ZIttel herself The wall of handwoven clothing Paintings of different panels in use Gallery owner Andrea Rosen discusses Zittel's work Andre Saraiva and Olivier Zahm at the opening A slide from the powerpoint presentation

Fluid Panel State: Andrea Zittel at Andrea Rosen Gallery

BY Ope Omojola | Mon. September 17, 2012 | 12:00 AM | Culture Club
Thursday night, Andrea Rosen Gallery presented Fluid Panel State, their 10th exhibition of artist Andrea Zittel's work and the first show in their newly expanded exhibition space. The show is an exploration of panels in all their forms, and the artist celebrated their status both as useful objects (like clothing and shelter) and as art objects (like wall hangings and large-scale billboard paintings).

I was lucky enough to hear the artist speak at a walk-through before the opening. Though she normally creates work "in relation to lived situations," this time Zittel was inspired by conceptual artists like Sol Lewitt and On Kawara, who create what she called "efficient objects." Panels, by Zittel's explanation, are some of the most efficient objects, encompassing fluidity and rigidity, usefulness, and artistic value. In her treatments of them, panels represent the struggle between different forms of representation, and the fluid panel state is the moment at which a flat object transcends its two-dimensionality and takes on a new identity.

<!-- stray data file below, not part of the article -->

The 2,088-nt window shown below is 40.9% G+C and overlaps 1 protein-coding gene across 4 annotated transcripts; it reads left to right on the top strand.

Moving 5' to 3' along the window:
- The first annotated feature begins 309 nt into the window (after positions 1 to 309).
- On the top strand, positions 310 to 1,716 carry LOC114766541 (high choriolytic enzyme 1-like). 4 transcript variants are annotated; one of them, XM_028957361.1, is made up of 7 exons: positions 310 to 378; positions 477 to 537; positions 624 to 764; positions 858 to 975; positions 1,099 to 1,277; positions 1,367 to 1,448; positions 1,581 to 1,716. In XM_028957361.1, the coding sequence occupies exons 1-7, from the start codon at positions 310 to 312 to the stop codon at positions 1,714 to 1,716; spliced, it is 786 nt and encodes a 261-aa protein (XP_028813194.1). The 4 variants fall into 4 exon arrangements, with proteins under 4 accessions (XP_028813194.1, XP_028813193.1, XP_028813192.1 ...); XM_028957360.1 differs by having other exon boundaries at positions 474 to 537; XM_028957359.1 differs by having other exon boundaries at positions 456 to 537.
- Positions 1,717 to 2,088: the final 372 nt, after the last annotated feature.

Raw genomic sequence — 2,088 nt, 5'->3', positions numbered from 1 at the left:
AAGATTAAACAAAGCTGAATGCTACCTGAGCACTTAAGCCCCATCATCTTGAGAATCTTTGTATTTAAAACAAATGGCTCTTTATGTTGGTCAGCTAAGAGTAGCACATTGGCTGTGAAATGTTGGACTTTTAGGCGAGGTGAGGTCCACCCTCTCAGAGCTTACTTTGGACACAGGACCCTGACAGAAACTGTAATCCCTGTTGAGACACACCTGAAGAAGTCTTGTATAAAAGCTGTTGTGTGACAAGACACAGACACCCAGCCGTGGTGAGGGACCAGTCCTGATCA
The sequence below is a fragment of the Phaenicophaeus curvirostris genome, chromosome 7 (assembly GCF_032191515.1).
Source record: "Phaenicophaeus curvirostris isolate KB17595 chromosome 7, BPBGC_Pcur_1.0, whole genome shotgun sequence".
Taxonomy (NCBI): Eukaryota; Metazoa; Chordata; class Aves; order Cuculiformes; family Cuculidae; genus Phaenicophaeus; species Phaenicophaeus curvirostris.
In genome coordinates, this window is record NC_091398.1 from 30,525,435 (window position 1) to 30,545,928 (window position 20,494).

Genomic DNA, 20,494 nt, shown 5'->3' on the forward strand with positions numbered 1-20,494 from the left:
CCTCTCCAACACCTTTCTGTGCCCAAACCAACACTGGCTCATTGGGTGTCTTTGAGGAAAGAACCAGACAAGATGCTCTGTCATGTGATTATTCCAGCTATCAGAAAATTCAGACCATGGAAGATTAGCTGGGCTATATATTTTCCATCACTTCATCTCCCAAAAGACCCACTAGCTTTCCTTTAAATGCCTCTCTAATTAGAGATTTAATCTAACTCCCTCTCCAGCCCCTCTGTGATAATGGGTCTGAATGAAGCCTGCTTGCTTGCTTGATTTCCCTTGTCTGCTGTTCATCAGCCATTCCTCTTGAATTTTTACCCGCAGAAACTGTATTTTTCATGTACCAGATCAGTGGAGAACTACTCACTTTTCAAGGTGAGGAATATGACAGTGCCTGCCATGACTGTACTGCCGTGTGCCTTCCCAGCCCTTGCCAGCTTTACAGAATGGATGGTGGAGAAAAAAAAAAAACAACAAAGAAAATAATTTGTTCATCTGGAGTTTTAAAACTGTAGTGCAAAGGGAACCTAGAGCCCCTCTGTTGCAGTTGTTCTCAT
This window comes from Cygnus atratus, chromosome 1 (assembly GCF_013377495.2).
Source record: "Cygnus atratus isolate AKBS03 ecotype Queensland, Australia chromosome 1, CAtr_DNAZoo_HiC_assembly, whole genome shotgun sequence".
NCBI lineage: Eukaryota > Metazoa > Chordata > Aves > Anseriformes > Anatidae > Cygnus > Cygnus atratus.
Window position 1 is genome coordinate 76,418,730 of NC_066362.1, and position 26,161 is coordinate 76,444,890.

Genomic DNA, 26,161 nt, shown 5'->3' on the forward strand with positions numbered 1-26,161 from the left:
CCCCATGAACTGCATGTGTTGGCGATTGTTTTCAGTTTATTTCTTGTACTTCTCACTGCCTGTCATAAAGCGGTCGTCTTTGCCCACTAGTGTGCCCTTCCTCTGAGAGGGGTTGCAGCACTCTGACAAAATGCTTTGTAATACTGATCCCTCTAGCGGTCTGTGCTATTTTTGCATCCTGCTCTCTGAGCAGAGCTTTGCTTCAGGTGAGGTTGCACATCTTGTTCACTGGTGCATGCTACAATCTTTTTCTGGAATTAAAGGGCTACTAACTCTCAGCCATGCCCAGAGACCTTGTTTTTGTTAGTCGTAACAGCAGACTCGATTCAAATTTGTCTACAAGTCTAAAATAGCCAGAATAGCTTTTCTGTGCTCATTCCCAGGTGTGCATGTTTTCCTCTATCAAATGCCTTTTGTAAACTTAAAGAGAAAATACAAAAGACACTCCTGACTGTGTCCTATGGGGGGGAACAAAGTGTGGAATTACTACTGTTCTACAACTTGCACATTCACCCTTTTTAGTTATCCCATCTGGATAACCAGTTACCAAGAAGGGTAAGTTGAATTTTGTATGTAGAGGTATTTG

Obviously, we should start with the fabrics. Zittel commissioned weavers to produce beautiful handmade textiles that formed the backbone of the exhibition. The artist gave her weavers instructions for when to use certain colors, so each tapestry was at once an artistic product, a useful item, and a chronicle of work and passing time. The show also included large-scale enamel paintings, works on paper, and one really awesome carpet. Zittel also included a PowerPoint presentation discussing the many traits and possibilities of panels.

In the center of the main gallery was a carpet that used colorblocking to represent the spaces in a room. Places for a bed, a table, and even pillows and placemats were marked out in different colors, which both created and flattened the perceived space. Zittel explained that she imagined herself curled up on a comforter in the space laid out for a bed, and the carpet is an excellent example of how viewers can simultaneously admire the beauty of her objects and imagine themselves living with them. Zittel enjoys forcing viewers to decide how to experience her work––as art or as objects, and this exhibition expanded on the many possibilities of an object that is so present in our lives: the simple panel.

Fluid Panel State is on view at Andrea Rosen Gallery through October 27th.

525 West 24th Street
New York, NY 10011

Images by Ope Omojola and courtesy of Andrea Rosen Gallery